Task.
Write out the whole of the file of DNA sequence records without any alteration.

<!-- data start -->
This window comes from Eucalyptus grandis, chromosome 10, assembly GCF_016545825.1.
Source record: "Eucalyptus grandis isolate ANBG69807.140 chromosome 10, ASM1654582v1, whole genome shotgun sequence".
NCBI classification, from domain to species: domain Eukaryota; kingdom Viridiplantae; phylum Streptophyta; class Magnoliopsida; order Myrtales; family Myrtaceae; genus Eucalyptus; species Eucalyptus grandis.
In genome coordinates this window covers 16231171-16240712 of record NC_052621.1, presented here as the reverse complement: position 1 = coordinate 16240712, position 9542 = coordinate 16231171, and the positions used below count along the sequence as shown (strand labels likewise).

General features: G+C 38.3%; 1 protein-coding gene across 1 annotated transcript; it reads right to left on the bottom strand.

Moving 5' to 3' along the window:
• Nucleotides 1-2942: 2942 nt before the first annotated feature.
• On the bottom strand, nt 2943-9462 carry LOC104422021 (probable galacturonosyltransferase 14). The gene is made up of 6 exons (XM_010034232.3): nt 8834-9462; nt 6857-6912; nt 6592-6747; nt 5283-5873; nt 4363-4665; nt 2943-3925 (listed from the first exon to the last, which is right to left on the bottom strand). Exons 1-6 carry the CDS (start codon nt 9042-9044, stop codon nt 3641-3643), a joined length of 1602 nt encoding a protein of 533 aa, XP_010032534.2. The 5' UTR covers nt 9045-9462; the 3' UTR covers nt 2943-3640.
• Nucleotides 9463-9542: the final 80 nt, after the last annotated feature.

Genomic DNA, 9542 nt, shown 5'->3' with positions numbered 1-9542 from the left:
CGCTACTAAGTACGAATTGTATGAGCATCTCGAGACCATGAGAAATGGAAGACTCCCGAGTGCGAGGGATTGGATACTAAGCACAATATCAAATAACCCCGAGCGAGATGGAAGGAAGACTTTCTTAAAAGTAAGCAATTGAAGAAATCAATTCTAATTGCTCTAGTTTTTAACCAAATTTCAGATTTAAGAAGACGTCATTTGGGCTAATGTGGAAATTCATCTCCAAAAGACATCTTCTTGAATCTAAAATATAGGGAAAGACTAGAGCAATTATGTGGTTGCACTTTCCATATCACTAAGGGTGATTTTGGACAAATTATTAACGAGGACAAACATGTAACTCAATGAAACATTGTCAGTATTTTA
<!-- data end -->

This window comes from Eucalyptus grandis, chromosome 10, assembly GCF_016545825.1.
Source record: "Eucalyptus grandis isolate ANBG69807.140 chromosome 10, ASM1654582v1, whole genome shotgun sequence".
NCBI classification, from domain to species: domain Eukaryota; kingdom Viridiplantae; phylum Streptophyta; class Magnoliopsida; order Myrtales; family Myrtaceae; genus Eucalyptus; species Eucalyptus grandis.
In genome coordinates this window covers 16231171-16240712 of record NC_052621.1, presented here as the reverse complement: position 1 = coordinate 16240712, position 9542 = coordinate 16231171, and the positions used below count along the sequence as shown (strand labels likewise).

General features: G+C 38.3%; 1 protein-coding gene across 1 annotated transcript; it reads right to left on the bottom strand.

Moving 5' to 3' along the window:
• Nucleotides 1-2942: 2942 nt before the first annotated feature.
• On the bottom strand, nt 2943-9462 carry LOC104422021 (probable galacturonosyltransferase 14). The gene is made up of 6 exons (XM_010034232.3): nt 8834-9462; nt 6857-6912; nt 6592-6747; nt 5283-5873; nt 4363-4665; nt 2943-3925 (listed from the first exon to the last, which is right to left on the bottom strand). Exons 1-6 carry the CDS (start codon nt 9042-9044, stop codon nt 3641-3643), a joined length of 1602 nt encoding a protein of 533 aa, XP_010032534.2. The 5' UTR covers nt 9045-9462; the 3' UTR covers nt 2943-3640.
• Nucleotides 9463-9542: the final 80 nt, after the last annotated feature.

Genomic DNA, 9542 nt, shown 5'->3' with positions numbered 1-9542 from the left:
CGCTACTAAGTACGAATTGTATGAGCATCTCGAGACCATGAGAAATGGAAGACTCCCGAGTGCGAGGGATTGGATACTAAGCACAATATCAAATAACCCCGAGCGAGATGGAAGGAAGACTTTCTTAAAAGTAAGCAATTGAAGAAATCAATTCTAATTGCTCTAGTTTTTAACCAAATTTCAGATTTAAGAAGACGTCATTTGGGCTAATGTGGAAATTCATCTCCAAAAGACATCTTCTTGAATCTAAAATATAGGGAAAGACTAGAGCAATTATGTGGTTGCACTTTCCATATCACTAAGGGTGATTTTGGACAAATTATTAACGAGGACAAACATGTAACTCAATGAAACATTGTCAGTATTTTA